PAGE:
This is the first part of my ‘Joy of POP’ series about how to get the best out of the platinum/palladium printing-out process. Here is a link to the whole series.
The platinum/palladium printing-out process (POP) is an amazing thing. It is so good that this year I switched away from the traditional developing-out process which I have used for years.
Here are my biggest three reasons for switching:
- I can get a wider range of tones – all the way from super-strong blacks, through chocolatey burnt umbers, to graceful silvers.
- I don’t have to keep lots of different grades of Potassium Oxalate developer available. I still use Potassium Oxalate developer, but now I just need one standard mix.
- The printing-out process is immune to black spots. Since switching I have not seen a single black spot, while before switching I would see these almost every day.
And here are three common misconceptions about POP that I have learned are myths:
- Prints are inconsistent. This is only true if you do not have control over humidity. You can get control with a few simple steps. My prints are completely consistent.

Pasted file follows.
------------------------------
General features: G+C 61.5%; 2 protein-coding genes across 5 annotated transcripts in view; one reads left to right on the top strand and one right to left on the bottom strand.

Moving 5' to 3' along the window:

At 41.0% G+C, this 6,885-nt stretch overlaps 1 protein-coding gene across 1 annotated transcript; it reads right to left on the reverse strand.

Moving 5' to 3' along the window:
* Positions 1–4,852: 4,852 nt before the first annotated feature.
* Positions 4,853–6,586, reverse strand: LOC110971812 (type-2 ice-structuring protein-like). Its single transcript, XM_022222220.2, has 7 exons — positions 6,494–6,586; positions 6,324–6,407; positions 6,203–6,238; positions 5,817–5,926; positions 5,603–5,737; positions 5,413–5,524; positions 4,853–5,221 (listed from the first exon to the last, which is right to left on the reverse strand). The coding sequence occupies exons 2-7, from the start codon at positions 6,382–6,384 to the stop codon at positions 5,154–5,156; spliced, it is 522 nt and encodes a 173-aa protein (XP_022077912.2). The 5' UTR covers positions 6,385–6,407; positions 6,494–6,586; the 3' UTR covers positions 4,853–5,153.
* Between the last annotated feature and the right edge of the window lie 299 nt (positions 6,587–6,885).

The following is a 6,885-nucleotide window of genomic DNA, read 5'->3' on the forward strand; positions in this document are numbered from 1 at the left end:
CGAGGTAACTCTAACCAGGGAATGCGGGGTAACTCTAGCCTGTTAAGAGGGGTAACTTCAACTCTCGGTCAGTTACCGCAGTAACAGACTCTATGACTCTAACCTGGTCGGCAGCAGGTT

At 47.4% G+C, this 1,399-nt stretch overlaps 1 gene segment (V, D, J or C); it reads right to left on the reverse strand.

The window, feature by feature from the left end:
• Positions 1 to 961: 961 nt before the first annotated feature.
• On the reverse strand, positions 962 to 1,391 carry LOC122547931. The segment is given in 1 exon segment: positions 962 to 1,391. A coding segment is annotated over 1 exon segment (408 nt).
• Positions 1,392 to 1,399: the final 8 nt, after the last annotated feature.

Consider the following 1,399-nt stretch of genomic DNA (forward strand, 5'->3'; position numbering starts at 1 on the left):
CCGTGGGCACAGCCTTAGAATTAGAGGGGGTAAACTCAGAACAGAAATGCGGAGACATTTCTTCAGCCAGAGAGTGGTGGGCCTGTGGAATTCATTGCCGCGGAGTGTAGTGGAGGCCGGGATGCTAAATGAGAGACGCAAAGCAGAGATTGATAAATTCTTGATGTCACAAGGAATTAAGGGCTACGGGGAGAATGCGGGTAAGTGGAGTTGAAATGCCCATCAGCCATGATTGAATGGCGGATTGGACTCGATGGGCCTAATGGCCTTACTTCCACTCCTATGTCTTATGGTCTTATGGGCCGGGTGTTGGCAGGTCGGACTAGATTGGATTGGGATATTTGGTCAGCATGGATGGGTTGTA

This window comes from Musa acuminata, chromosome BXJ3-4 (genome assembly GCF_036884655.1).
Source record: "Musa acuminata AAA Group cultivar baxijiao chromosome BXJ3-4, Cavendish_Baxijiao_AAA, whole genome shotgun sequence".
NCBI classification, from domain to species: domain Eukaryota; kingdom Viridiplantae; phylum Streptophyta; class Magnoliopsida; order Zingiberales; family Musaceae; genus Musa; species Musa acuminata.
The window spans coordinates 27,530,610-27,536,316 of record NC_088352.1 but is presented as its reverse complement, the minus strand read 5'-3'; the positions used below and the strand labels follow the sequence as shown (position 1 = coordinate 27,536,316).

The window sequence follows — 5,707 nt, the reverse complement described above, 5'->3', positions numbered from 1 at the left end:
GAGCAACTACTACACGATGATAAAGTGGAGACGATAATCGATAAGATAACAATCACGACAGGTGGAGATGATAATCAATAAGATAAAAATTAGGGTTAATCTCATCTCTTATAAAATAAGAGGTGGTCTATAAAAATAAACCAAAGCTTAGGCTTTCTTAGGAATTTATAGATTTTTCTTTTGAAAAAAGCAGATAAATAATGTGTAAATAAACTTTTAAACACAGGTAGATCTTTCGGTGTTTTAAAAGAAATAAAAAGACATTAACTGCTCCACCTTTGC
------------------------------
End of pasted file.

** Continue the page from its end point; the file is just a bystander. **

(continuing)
- It is hard to manage contrast. Actually the opposite is true. I have learned that contrast control is really easy.
- The process is tricky/finicky/more trouble than it is worth. This is also not true. The process is incredibly easy. Actually, by comparison, POP makes the traditional process look tricky/finicky/more trouble than it is worth.
Properly covering this process was one of my goals when writing The Platinum Printing Workshop. I had dabbled with it before, but this was the first time I made a serious attempt to learn and understand it. I am happy with what I wrote, but since I published my book I have learned much more.
Over a series of blog posts I will explain how to work with the printing-out process, how to avoid some common mistakes, and how to get the best out of your prints. I hope these instructions will stand on their own, although they are really intended as a supplement to my book, especially Chapter 6.
The way of working I will describe pulls together various elements of all three of the main printing-out process variants: Pizzighelli’s historical process, Malde-Ware, and the Ziatype. I hope you will find that this way of working is simple, down to earth, and very effective.
Updated links for the third edition: